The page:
|Services:||Financial Services, Property & Projects|
|Industry Focus:||Financial Services, Property|
What you need to know
- The New South Wales Government is introducing surcharges on property acquired by foreign investors.
- In taking this approach, New South Wales is following similar practices that have already been in place for some time in Victoria, and have recently been announced in Queensland for implementation later this year.
- Foreign purchasers and developers, as well as those involved in funding foreign purchasers and developers with an eye on property in New South Wales and Queensland, should be aware of the additional costs that will arise as a result of these changes.
Before purchasing property in Australia, foreign non-resident persons generally need to apply for and receive foreign investment approval. However, developers can apply for and receive an exemption certificate that allows them to sell new dwellings in a development without the foreign person requiring separate approval for the purchase.
This position has led to an influx of foreign investment in residential property in Australia, which has in turn prompted various governments in Australia to impose duty and land tax surcharges on foreign persons acquiring property.
The New South Wales Government is the latest to take this approach. In line with similar measures that are already in place in Victoria and have recently been flagged for Queensland, the New South Wales Treasurer, Gladys Berejiklian, announced this week that transfer duty and land tax surcharges will be levied against foreign persons who invest in real property in New South Wales.
It is not just foreign investors themselves who should be mindful of the impending changes; those who have a role in funding those foreign investors should also understand what is to change, and when.
What is happening in New South Wales?
From 21 June 2016, foreign purchasers of property in New South Wales will be levied with a transfer duty surcharge of 4% over and above the standard transfer duty rates.
Further, foreign purchasers will no longer be entitled to a 12 month deferral of transfer duty for off-the-plan purchases of residential property.
Since 1 June 2004, premium property duty of 7% has also applied and will continue to apply to purchase prices over $3,000,000.
From 1 January 2017, foreign investors will be levied with a land tax surcharge of 0.75% over and above the standard rate of 1.6% and will not get the benefit of the tax-free threshold (currently $482,000). For land values of $2,947,000 or higher, a premium rate of 2% will also apply, in addition to the surcharge.
Land tax in New South Wales is calculated on the unimproved capital value of the land owned at midnight on 31 December in each year. As it is calculated on the value of the land, off-the-plan purchases will be less affected as the land value is apportioned between the units based on their unit entitlement in the relevant scheme.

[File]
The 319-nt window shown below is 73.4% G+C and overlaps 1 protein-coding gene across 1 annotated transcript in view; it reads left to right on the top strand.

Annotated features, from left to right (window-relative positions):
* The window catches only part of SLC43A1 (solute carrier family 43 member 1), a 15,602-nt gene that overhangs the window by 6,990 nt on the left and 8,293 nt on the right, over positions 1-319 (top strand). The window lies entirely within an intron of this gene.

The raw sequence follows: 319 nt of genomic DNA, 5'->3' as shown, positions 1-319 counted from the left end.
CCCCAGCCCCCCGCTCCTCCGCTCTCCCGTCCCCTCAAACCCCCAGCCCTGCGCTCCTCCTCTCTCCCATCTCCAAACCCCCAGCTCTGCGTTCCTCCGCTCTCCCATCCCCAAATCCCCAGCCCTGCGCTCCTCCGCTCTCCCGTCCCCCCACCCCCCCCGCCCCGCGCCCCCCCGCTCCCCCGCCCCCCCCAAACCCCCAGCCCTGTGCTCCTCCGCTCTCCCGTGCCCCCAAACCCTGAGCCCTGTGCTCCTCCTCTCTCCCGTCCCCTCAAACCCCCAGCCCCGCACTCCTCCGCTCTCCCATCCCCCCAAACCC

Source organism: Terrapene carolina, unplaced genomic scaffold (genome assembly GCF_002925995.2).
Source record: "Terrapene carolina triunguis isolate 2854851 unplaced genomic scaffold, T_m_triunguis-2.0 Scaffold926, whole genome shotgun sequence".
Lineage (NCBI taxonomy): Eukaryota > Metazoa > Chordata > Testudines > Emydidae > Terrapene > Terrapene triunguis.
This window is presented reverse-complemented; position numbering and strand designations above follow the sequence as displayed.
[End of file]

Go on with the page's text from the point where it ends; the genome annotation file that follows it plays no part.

What will this look like in practice?
A foreign investor has purchased a property in New South Wales, which will settle on 1 July 2016. The property is purchased for $750,000 and will have an unimproved capital value of $400,000 on 31 December 2016.
Based on the current rates referred to above:
- transfer duty will be payable in the amount of $59,240 (increased from $29,240), and
- annual land tax, commencing 1 January 2017, will be payable in the amount of $9,500 (increased from no amount payable).
A foreign developer has purchased a development site in New South Wales, which will settle on 1 July 2016. The site is purchased for $10,000,000 and will have an unimproved capital value of $3,000,000 on 31 December 2016.
Based on the current rates referred to above:
- transfer duty will be payable in the amount of $1,040,900 (increased from $640,490), and
- annual land tax, commencing 1 January 2017, will be payable in the amount of $63,100 (increased from $40,600).
What about the position in Queensland and Victoria?
The Queensland Government will introduce a 3% transfer duty surcharge to be applied to foreign purchasers who acquire residential property in Queensland from 1 October 2016. The Queensland budget papers framed the rationale for this change by reference to ensuring that "foreign acquirers of residential property, who benefit from governments services and infrastructure, make a contribution to their delivery."
In Victoria, since 1 July 2015 there has been a 3% surcharge on transfer duty and a 0.5% surcharge on land tax. From 1 July 2016, the transfer duty surcharge will increase to 7% while the land tax surcharge will increase to 1.5%.
Whilst the RBA might welcome these moves, developers and their financiers will likely be more cautious about the impact the changes will have on the demand for new property.
The content of this article is intended to provide a general guide to the subject matter. Specialist advice should be sought about your specific circumstances.